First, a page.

English teacher Chad Andrews is a professional disc jockey (DJ)

Chad+Andrews%2C+DJ+and+English+teacher%2C+mixes+music+for+the+Yule+Ball+at+the+Carmel+Clay+Public+Library.+The+event%2C+inspired+by+the+dance+of+the+same+name+in+Harry+Potter+and+the+Goblet+of+Fire%2C+was+filled+with+food%2C+music+and+dancing.

Viyang Hao

Chad Andrews, DJ and English teacher, mixes music for the Yule Ball at the Carmel Clay Public Library. The event, inspired by the dance of the same name in Harry Potter and the Goblet of Fire, was filled with food, music and dancing.

Cady Armstrong

How did you first get into Djing?

I first got into DJing when I was 14 years old. I just really enjoyed music. I wanted to do something, but I really didn’t find my niche. I was in (a) band but it wasn’t my passion. The other reason was my stepfather was a radio DJ and I really liked watching him play around with all the equipment. He was just doing his thing there and that was the first time I realized you can kind of do some really creative things with music that wasn’t necessarily just your own. I also got really into electronic music and started making my own music there and so between all that I got really into the DJ culture and doing fancy things with music. I got to a point where I got really cheap equipment to start with. I was pretty terrible at it at first, but I even started doing it in high school to where I DJed my junior and senior prom when I was still in high school, which was pretty cool. And then just kept doing it throughout college.

What do you like about DJing?

I like never being predictable. I like the improvising (aspect). On your own as a DJ, you really do improvise because you respond to the crowd. You respond to what they’re responding to. You play to that, and sometimes you find interesting pictures of songs. That’s really cool to be surprised when you’re practicing a piece of music, over and over and over again. With DJing, there’s some element of that you’re still in control, but there are the occasional surprises.

Do you own your own DJing business?

Yeah, it’s just me doing business as a side job, so I try to do it regularly, but I don’t do it every day.

How often do you DJ?

I practice a couple (of) times a week. I’ll just play for myself after school or something for like an hour or two. It usually helps me blow off steam. I love doing that.

Why did you decide to continue once you became a teacher?

I just enjoyed it too much to not do it. Also, the equipment’s really expensive, and I needed to justify a reason for spending all that money on it. It was very fun and it is also an easy way to make some really good money.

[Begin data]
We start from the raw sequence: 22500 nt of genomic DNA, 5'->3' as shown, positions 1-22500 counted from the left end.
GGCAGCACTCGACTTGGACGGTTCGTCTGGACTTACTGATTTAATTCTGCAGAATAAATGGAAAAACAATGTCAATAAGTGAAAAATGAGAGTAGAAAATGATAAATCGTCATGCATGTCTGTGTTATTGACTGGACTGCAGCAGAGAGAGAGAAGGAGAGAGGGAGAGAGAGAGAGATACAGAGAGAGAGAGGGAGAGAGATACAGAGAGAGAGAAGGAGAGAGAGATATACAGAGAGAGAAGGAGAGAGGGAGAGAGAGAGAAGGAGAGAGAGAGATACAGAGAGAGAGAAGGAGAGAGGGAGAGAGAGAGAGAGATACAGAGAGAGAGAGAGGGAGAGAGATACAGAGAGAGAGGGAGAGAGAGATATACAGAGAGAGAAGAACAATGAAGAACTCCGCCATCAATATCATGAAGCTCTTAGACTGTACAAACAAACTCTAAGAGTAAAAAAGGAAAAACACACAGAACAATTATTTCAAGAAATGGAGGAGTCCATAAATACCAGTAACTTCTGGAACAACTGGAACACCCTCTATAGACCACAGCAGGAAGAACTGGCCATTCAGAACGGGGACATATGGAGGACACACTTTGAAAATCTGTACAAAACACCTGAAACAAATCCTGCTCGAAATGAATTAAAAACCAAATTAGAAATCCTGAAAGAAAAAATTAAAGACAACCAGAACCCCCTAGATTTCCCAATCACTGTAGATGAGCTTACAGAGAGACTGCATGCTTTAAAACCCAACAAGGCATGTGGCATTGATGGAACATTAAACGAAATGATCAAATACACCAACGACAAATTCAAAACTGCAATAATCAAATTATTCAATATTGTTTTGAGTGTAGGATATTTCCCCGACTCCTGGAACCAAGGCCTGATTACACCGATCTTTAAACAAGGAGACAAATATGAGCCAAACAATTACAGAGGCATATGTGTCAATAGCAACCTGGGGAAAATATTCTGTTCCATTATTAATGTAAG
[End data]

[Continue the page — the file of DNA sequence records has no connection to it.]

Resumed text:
Chad Andrews, English teacher and DJ, sits at his desk after conferencing with a student about an essay. He said he has been the DJ for events like weddings, parties and formals.

How would you describe the DJing community?

There are different areas of DJ, I would say, you could almost call it “DJ communities” because there are multiple ones. There’s the community that does parties and weddings like I do. There’s that community and those are kind of the for-hire DJs. They typically play what the client wants and designs experiences around a client’s needs. There is also the Club DJ circuit. That’s the kind you think playing at festivals and the kind of DJ who gets to play what they want to play.

What advice would you give to someone just starting out as a DJ?

I would say to keep practicing. (They) should build a good library. What I mean by that is, know what songs really get people dancing. The kind of songs that are crowd-pleasers, but also at the same time to look out for those hidden gems that people maybe don’t know about. Because, ultimately, my thought is to give people things that are familiar to them but also want to also play things that are stimulating. That’s what good DJ mixing is.

Any last thoughts?

There’s a big difference between a real DJ and a fake DJ. There are some who basically just pre-record their set and then press a button and go. Then, there are other DJs who really truly are improvising and are trying to do things on the fly. The other thing I would say is that sometimes, I think some people don’t respect (DJing) as a potential art form. However, I really think there is room for that and that it can be used as an art form.

How can people contact you?

They can email me or they can go to my website. I’ve been hired by clubs and people here just as the word has gotten out now.

1